Getting Started with Ansible for Linux Bootstrapping

3 minute read

What is Ansible

Ansible is an Infrastructure as Code (IaC) tool used to provision and manage resources. The benefit of IaC becomes evident when you realize it allows you to write a single source of truth in the form of configuration files that you can reuse. Configuration files you can put under version control and allow for collaboration across teams.

Back in the old days, system administrators usually kept a collection of bash scripts to repeat typical system configuration changes when deploying new nodes. This wasn’t easy to maintain, and bash can be difficult to read and comes with weird syntax quirks.

Ansible configuration files are largely expressed in YAML format, which is a common syntax when dealing with configuration for modern admin tools and frameworks.


I’m going to start with the concept of a Playbook within Ansible. When you’re working with Ansible, you want to start with a Playbook, which will contain plays that will execute in order from top to bottom the goals of your specific Playbook. These plays include tasks that also run in order from top to bottom.

To better explain these core concepts, I’m going to discuss concepts while moving along a playbook I am developing with the goal of bootstrapping a Linux virtual machine.

# Initial server setup
- hosts: testhost # Host which is defined in hosts.yaml file
  vars: # Used to define variables.
    tmzone: America/Chicago # Timezone to be used in bootstrap role
    sudo_timeout: 20 # Used in bootstrap role 
    # variable using a Literal Block Scalar 
    vimrc: | 
      set mouse-=a
    - bootstrap
    - {role: jnv.unattended-upgrades, ansible_become: yes}

After the variables are defined, we get to the meat of the Playbook. We mentioned that Playbooks include what are considered plays that perform tasks. For our particular Playbook, we’re utilizing Roles, which package up tasks along with contained variables, files, and handlers.

This makes tasks and consequently plays, portable and function almost as modules. The first role is called bootstrap, and it’s the core of the project. It follows a basic Role directory structure and is the code that does the heavy lifting. This code is in my ansible-bootstrap GitHub that I will be hacking away at in the next few weeks, or months…

The next role is a little different because it’s a 3rd part package that handles the specific function of configuring unattended-upgrades on your remote host. There are different ways to go about installing this external role, but one method is making use of Ansible Galaxy. Another important note is that the role is in brackets and I redefine a role that is already defined as a child to the roles dictionary. This is because I like to run my playbook as an unprivileged user and become root only when it’s needed. In this case, all of the tasks within the unattended-upgrades role require root permissions. It’s encapsulated between the brackets to use ansible_become only for that specific role.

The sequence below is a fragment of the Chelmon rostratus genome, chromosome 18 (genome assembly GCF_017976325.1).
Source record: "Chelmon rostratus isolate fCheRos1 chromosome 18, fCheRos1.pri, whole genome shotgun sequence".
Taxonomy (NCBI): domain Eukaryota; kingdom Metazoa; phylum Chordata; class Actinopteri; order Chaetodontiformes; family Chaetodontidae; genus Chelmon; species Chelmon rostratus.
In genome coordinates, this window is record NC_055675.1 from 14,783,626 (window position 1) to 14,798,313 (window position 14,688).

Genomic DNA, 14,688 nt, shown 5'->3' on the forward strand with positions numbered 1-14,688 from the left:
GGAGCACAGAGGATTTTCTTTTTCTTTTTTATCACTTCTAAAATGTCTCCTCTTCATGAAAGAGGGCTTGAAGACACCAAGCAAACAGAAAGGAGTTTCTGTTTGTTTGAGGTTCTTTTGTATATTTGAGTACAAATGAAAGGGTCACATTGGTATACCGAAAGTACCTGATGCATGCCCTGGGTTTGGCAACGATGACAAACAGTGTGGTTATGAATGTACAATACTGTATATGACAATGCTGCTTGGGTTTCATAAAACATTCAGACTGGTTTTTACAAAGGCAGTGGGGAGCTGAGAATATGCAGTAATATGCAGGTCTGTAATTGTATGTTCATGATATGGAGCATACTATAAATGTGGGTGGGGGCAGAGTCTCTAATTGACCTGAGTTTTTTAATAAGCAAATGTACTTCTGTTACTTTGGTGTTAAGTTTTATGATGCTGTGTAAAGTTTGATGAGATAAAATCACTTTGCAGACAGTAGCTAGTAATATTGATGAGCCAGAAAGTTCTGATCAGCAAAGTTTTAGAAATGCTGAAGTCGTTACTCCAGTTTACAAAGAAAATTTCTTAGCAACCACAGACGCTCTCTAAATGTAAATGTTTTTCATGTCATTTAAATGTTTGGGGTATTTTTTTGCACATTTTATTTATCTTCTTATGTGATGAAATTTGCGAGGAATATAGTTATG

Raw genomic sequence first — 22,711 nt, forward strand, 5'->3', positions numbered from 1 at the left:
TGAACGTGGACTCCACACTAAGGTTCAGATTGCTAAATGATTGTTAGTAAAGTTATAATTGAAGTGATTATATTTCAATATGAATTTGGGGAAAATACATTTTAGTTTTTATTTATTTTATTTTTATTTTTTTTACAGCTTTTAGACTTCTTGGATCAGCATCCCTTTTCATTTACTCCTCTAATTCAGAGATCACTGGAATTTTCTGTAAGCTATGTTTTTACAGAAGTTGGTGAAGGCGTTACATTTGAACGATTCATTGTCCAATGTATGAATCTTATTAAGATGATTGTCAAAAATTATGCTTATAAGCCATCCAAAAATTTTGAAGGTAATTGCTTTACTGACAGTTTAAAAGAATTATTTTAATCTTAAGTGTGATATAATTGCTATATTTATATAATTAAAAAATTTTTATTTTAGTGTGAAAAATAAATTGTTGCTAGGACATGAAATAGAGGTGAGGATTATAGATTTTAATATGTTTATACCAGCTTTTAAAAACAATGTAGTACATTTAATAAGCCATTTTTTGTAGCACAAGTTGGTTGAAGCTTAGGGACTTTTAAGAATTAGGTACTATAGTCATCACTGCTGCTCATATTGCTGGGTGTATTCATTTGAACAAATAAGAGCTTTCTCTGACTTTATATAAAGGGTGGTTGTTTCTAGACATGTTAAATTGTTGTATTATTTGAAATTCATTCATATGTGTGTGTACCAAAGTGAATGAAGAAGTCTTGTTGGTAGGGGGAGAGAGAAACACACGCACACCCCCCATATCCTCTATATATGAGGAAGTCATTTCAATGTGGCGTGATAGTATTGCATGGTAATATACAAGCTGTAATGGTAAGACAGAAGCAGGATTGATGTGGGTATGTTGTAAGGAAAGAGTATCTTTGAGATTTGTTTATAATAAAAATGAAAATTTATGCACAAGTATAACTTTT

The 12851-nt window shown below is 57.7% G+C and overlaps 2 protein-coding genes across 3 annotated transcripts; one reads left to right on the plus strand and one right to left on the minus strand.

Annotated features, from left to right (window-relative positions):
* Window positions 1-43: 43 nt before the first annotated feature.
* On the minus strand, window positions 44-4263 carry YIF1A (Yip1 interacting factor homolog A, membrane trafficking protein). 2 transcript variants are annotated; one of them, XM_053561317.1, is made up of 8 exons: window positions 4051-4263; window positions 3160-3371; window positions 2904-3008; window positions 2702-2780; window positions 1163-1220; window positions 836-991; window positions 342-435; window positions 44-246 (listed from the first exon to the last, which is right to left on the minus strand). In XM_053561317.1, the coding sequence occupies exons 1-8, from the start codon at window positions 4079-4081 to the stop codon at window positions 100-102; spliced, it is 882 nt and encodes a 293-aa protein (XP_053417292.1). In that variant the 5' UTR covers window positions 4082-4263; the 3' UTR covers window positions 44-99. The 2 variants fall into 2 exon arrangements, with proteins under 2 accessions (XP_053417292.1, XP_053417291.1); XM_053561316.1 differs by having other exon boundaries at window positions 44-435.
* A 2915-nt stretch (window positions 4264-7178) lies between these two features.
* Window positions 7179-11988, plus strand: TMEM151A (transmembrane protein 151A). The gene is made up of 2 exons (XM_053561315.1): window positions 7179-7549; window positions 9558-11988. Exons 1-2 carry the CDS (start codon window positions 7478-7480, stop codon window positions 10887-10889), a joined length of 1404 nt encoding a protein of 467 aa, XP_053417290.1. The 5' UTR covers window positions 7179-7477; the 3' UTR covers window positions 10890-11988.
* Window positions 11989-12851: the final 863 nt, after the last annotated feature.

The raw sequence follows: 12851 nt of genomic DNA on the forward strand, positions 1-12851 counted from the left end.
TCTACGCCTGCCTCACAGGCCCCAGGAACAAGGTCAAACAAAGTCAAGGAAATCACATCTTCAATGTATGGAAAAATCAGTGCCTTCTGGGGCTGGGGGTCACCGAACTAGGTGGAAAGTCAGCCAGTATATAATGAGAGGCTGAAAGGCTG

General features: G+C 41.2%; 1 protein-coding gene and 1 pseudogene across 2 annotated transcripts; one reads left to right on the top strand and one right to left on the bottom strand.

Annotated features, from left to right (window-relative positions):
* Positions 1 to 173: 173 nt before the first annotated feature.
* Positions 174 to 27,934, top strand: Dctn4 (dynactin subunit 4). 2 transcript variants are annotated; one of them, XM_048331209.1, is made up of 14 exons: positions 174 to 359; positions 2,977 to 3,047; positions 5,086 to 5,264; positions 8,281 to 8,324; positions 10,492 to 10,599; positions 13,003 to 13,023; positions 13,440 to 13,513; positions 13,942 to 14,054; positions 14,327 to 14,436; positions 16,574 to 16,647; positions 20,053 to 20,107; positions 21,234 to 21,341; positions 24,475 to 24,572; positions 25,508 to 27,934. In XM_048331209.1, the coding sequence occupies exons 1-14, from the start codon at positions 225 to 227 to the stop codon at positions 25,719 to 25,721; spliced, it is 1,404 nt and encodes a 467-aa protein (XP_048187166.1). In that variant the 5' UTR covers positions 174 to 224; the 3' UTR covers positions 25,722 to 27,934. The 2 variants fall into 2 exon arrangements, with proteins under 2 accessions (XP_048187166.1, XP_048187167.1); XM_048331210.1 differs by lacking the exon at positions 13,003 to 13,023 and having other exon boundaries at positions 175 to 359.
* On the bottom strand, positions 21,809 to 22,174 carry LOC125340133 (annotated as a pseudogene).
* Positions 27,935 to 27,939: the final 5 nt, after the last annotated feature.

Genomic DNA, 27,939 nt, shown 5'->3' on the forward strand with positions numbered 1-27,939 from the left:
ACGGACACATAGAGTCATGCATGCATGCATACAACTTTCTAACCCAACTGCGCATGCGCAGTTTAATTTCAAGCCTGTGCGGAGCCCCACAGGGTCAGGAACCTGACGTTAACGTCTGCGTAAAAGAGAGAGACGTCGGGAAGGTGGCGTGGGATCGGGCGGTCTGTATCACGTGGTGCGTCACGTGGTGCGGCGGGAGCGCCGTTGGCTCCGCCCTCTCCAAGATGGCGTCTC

Hosts file

The next file host.ymlis an important configuration that declares the systems we intend to run our playbook against.

    ansible_python_interpreter: /usr/bin/python3
    ansible_become_method: sudo 
          user: user 
          cfg_static_network: false

This is a fairly straightforward file that defines a few variables relating to host connections, setting python v3 on the hosts and specifying the use of sudo for escalating privileges.

SSH Config

testhost is not only the name of our remote host in Ansible, it’s also inconspicuously the name of the host in our ~/.ssh/config file for ssh_config client configuration..

So for example, this section is in my config file:

Host testhost 
	User user 
	Port 22 
	IdentityFile ~/.ssh/myHost.pem

Note that Host attribute is the same exact name as the YAML-dictionary name directly under the hosts YAML dictionary. This is the simplest method to maintain connection details for our remote hosts, just use the built-in functionality of OpenSSH since we’re already using its client for remote connections.

Next, we just need to run the playbook, assuming we have installed both roles bootstrap & jnv.unattended-upgrades.

[~/ansible-bootstrap]$ ansible-playbook debian.yml

If the connection is established, you should see Ansible going through our plays and making changes on your host(s).

Conclusion, and more…

This is a nice and short dive into some of the basic functionality. The GitHub will have the bulk of the code, and over the course of time, I’ll go over specific segments.

Of course, for future reading: